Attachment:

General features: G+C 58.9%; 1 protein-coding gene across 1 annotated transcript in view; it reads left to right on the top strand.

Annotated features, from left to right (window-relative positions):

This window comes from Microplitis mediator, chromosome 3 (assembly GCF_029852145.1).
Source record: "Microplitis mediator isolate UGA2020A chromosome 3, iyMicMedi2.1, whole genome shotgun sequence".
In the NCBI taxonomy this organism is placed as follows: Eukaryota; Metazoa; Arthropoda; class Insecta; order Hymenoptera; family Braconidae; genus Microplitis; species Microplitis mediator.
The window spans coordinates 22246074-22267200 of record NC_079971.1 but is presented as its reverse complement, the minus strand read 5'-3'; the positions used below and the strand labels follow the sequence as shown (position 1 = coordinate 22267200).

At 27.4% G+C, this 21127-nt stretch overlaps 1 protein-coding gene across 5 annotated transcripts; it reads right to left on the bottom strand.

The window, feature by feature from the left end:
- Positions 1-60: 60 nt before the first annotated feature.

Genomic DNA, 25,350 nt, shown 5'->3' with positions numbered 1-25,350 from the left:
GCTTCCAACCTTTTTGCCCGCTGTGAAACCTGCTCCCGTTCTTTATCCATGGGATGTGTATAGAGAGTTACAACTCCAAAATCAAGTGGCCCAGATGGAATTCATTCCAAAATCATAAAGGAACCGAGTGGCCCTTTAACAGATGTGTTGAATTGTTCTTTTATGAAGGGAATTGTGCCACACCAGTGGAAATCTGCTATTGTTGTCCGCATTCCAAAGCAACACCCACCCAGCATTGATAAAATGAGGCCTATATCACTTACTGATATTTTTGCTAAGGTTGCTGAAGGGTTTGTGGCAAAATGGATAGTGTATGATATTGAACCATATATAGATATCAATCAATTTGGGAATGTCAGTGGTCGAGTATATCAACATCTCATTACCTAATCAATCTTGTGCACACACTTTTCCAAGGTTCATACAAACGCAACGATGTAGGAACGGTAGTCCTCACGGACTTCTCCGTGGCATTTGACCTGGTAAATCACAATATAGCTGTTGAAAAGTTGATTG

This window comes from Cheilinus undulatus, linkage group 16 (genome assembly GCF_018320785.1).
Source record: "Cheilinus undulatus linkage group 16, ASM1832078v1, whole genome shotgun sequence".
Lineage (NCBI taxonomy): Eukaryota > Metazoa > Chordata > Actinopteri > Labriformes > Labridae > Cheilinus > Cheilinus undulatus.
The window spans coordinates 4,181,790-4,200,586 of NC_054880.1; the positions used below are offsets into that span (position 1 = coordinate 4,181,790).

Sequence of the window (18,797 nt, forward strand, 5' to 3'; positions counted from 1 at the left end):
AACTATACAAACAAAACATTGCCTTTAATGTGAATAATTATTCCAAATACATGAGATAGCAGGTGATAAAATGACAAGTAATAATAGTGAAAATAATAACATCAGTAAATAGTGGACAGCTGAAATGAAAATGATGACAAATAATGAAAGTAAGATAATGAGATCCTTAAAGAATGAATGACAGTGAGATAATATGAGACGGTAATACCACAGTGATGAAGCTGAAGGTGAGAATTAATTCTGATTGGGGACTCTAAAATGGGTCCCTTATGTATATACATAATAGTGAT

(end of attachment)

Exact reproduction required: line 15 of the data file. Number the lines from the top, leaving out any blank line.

The window spans coordinates 4,181,790-4,200,586 of NC_054880.1; the positions used below are offsets into that span (position 1 = coordinate 4,181,790).